The imagined elites of the Omar Khayyám Club. Michelle Kaiserlian.
In: FitzGerald's Rubáiyát of Omar Khayyám. Popularity and neglect. Ed. by A. Poole et al. London, Anthem Press, 2011. pp. 147-174.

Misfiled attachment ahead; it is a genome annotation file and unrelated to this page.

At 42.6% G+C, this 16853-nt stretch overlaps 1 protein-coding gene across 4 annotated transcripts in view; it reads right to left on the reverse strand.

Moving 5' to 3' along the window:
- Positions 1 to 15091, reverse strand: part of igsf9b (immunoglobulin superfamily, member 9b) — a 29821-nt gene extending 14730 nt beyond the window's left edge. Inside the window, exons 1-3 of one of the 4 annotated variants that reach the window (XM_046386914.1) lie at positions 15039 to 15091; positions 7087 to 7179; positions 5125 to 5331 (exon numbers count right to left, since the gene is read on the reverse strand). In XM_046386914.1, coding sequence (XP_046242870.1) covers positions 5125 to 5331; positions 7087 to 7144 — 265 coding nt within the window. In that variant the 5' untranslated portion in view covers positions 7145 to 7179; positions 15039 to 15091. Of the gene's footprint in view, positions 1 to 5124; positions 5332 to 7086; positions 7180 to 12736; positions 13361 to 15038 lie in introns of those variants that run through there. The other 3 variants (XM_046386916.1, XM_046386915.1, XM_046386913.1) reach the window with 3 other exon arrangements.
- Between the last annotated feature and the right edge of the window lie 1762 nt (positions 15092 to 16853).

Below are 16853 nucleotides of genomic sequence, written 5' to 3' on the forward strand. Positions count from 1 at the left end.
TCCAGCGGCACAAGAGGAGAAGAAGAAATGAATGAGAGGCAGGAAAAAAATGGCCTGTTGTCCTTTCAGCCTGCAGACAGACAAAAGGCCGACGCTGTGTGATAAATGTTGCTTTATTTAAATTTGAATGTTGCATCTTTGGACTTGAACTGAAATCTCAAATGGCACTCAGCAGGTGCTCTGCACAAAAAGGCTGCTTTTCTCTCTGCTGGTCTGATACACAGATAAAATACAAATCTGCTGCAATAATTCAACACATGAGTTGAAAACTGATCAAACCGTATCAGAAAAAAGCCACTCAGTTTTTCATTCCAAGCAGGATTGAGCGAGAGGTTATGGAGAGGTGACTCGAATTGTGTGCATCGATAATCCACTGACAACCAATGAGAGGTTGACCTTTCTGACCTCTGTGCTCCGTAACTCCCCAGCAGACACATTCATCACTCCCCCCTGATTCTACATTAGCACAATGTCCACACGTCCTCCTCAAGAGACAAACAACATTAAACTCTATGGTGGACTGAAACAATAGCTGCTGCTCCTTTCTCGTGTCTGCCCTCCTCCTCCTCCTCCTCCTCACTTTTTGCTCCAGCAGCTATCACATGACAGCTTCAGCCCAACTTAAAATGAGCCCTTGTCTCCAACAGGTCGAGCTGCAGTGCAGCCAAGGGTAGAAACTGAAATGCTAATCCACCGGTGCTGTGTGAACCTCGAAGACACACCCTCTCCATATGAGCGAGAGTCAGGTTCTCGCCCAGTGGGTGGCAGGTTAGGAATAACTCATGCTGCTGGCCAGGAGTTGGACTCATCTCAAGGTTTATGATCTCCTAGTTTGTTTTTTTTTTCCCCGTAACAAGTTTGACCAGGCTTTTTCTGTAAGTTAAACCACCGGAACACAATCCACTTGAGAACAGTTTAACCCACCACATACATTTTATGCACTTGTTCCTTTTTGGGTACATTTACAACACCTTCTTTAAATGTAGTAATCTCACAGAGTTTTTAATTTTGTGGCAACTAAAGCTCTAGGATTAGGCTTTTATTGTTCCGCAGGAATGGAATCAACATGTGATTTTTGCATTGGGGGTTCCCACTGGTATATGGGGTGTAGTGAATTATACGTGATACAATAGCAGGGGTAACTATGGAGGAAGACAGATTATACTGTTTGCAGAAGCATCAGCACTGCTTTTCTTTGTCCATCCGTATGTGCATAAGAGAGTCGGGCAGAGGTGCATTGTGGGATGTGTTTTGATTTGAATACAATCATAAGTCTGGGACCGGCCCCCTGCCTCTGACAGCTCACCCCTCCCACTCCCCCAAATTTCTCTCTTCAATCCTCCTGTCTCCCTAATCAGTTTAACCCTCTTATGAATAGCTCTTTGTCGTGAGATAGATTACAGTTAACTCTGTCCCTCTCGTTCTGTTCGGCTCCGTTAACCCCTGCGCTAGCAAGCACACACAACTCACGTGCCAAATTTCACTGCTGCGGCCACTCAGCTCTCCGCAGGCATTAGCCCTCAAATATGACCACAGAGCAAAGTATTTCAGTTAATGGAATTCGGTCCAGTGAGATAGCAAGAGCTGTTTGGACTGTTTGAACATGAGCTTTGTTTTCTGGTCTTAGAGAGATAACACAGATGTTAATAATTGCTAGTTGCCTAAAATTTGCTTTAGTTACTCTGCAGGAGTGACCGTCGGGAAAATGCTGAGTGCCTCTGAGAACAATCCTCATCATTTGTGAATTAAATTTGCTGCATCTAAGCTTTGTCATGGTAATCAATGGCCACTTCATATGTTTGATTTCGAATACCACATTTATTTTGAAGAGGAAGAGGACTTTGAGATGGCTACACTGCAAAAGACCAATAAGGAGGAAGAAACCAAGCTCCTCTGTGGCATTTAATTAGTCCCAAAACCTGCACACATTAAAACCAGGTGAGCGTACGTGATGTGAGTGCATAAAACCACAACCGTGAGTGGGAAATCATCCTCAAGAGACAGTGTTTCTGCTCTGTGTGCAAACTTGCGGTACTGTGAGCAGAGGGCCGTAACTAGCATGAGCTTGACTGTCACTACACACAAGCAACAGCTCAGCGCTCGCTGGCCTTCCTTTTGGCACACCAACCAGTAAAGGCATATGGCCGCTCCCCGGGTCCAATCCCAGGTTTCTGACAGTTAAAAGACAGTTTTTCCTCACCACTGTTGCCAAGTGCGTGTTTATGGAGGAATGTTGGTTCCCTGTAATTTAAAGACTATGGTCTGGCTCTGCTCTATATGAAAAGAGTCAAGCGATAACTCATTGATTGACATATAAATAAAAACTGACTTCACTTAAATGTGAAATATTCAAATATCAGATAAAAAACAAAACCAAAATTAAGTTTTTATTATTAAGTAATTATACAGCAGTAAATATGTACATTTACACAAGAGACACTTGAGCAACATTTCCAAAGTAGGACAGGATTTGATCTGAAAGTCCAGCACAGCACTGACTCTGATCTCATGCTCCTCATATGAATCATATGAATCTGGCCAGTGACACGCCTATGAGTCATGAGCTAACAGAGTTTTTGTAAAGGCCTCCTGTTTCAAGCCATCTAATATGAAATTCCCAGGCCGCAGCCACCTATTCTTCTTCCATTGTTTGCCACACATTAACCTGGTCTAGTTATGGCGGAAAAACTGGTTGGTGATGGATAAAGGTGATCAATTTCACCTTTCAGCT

This study begins with a brief description of the role of elite men’s clubs in late- and post-Victorian society. In the first section, ‘Claiming the Rubáiyát’, Kaiserlian shows how members of the London Club distinguished themselves from outsiders through their exclusive knowledge and appreciation of the poem. ‘FitzGerald’s Rubáiyát & The Pilgrimage of the Rose’ analyses one of the Club’s early ceremonies, revealing imperialist metaphors at work in their worship of the Persian poem and its English translator. ‘Ordering Omar’s World’ investigates Clubbists’ regard for Khayyám as bastion of ‘the good life’ and their use of the poem’s Eastern context as a springboard for exotic indulgences. In the final section, ‘Containing the Rubáiyát’, she demonstrates how Clubbists’ privileged activities as collectors and publishers and their extraordinary objects both reflected their desire to contain the poem’s influence and maintain its status for themselves.